at Corinth the regiment, from the use of bad and unhealthy water,
suffered very much with sickness, and many were furloughed on sick
leave to recuperate for the summer campaign.

The enemy in the meantime having recovered from the severe blow
received at Shiloh commenced to advance on Corinth by gradual
approaches, and by the latter part of May was in the vicinity of
that place. The regiment was daily engaged in heavy skirmishes, and
sometimes in sharp engagements but with small losses. On May 13, 1862,
Corinth was evacuated, and the Thirteenth fell back by way of Baldwin
to Tupelo, Miss. Here, with good water, the health of the regiment
improved rapidly, and with strict discipline and constant drilling we
soon became one of the crack regiments in that army.

About this time General Charles Clark, commanding the division, was
assigned to another department, and his division broken up and assigned
to other commands. The Thirteenth was assigned to Cheatham's Division
and General Preston Smith's Brigade, which, on July 10, 1862, was
ordered to report to General E. Kirby Smith at Knoxville, Tenn., who
was about to make a campaign into Kentucky. Everything being ready the
Thirteenth, with the forces under General Smith, moved on the 13th day
of August into Kentucky by way of Wilson Gap, and on the 18th of August
arrived at Cumberland Gap after a weary and toilsome march of five
days. From this point by way of Manchester the forces were moved in the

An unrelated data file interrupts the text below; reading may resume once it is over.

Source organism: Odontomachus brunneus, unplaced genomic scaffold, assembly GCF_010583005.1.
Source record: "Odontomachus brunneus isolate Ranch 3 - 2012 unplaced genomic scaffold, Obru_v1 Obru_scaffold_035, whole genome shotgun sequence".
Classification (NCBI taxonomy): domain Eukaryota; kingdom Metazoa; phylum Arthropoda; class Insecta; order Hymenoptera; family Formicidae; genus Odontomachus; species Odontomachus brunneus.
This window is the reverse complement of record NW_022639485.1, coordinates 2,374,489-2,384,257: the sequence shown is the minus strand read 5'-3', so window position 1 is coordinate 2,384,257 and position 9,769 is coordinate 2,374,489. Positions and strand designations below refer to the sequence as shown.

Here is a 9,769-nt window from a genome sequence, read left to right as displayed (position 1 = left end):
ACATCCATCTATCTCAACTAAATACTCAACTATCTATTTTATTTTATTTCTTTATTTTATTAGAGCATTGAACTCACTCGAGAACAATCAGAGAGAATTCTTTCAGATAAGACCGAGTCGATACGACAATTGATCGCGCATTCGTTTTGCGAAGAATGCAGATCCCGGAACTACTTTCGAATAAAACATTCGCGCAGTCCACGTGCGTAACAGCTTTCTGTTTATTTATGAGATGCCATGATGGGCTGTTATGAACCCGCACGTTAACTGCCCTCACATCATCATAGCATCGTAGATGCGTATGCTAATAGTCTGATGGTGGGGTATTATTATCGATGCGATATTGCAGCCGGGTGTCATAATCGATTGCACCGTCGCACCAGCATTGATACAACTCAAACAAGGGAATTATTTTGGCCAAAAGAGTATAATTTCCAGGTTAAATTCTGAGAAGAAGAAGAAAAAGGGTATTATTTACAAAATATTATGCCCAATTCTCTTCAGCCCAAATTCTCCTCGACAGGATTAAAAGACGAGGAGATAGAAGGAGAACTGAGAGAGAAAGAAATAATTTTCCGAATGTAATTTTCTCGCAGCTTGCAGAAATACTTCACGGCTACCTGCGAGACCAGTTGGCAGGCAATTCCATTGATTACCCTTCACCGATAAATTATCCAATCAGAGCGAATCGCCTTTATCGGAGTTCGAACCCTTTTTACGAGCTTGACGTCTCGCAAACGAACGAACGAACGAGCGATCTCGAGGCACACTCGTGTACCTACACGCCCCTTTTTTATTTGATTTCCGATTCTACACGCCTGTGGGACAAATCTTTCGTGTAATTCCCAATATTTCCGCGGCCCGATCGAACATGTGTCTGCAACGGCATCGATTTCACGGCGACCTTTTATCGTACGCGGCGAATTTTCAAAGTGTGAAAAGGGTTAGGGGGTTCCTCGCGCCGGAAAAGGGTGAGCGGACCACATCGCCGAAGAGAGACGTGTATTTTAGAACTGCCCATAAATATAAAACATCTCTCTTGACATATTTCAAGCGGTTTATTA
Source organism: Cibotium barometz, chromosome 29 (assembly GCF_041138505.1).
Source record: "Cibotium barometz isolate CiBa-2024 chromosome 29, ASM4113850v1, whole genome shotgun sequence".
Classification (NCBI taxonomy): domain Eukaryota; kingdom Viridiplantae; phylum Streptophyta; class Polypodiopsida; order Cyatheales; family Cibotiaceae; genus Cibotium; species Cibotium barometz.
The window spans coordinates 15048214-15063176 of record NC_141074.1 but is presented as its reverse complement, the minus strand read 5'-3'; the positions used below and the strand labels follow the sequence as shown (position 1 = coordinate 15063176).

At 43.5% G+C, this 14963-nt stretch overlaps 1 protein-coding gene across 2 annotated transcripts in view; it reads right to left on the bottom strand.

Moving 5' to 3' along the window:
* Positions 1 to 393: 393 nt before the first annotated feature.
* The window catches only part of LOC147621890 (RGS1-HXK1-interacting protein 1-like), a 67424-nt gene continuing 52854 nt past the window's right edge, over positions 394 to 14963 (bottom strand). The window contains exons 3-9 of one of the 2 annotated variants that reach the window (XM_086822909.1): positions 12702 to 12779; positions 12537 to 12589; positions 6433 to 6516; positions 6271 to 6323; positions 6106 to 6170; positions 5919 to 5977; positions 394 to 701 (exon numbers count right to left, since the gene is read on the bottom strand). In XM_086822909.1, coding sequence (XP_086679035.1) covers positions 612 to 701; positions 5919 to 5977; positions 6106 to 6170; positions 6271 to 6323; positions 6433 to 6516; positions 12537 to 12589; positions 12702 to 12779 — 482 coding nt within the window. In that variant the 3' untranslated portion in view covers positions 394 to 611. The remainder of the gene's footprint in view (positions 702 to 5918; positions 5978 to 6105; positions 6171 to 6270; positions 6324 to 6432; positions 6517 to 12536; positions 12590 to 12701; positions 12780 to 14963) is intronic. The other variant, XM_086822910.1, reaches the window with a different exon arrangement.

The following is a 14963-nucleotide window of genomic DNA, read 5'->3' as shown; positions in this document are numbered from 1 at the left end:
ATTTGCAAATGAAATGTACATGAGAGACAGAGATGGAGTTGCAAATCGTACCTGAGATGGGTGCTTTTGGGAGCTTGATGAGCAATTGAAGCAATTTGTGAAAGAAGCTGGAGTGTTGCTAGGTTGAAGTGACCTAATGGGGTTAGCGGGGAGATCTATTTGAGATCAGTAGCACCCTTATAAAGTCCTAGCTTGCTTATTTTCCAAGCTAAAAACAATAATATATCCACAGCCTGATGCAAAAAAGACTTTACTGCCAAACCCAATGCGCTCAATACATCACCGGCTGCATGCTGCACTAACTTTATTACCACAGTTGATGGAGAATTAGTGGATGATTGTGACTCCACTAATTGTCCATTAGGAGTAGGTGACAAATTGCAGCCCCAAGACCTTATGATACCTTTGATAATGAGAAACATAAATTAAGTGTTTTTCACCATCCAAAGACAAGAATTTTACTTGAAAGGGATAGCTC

direction of Richmond, Ky. The enemy was watching the movement, and
had sent forward General Bull Nelson with a large force of infantry,
artillery and cavalry to check our advance. A battle was now imminent.

Early on the morning of August 30 the army was put in motion, and by
8 o'clock while marching up the road a shell from the enemy's battery
not far off came whizzing over the head of our advancing column and
exploded high in the air. The Thirteenth with the other regiments of
the brigade immediately deployed in line of battle on the right of the
road, when Allen's sharpshooters under command of Lieut. Creighton were
sent forward and deployed as skirmishers, with instructions to feel
the enemy and develop their position. This being done the regiment
with the brigade was ordered to advance, and in a short time a most
terrific fire was opened by both sides from one end of the line to
the other. The enemy occupied a strong position and stubbornly held
their ground, but onward the Confederates continued to march, when,
with a charge and a yell in front and a volley on their flank, which
General Smith with the One Hundred and Fifty-fourth Sr. had succeeded
in reaching, the enemy precipitately fled, hotly pursued and pressed by
the Confederates. The enemy lay thick upon the field, and their loss
was heavy. The Thirteenth's loss was also heavy in officers and men,
and among them some of Tennessee's best and bravest soldiers.

It was in this first engagement that Lieutenant Edward Lanier of
Company G was killed, a young, brilliant and gallant officer who, had
he lived, would either as citizen or soldier have inscribed his name
high up on the roll of fame. Gifted by nature, young, aspiring and
ambitious it seemed hard that he should have been stricken down at the
very threshold of his manhood. A truer soldier never shed his blood on
his country's altar. Here, too, General Pat Cleburne was wounded in the
mouth, and had to retire from the field, whereupon the command of the
division devolved upon Brigadier-General Preston Smith, and that of the
brigade on me, and that of the regiment on Lieutenant-Colonel W. E.
Morgan.

The enemy after retiring a couple of miles made a second stand, but
so impetuous was the second attack that after a short engagement they
broke in disorder and confusion, and did not halt until at or near
Richmond, where for the last time they made a stand, and it was here
that they were completely routed and demoralized.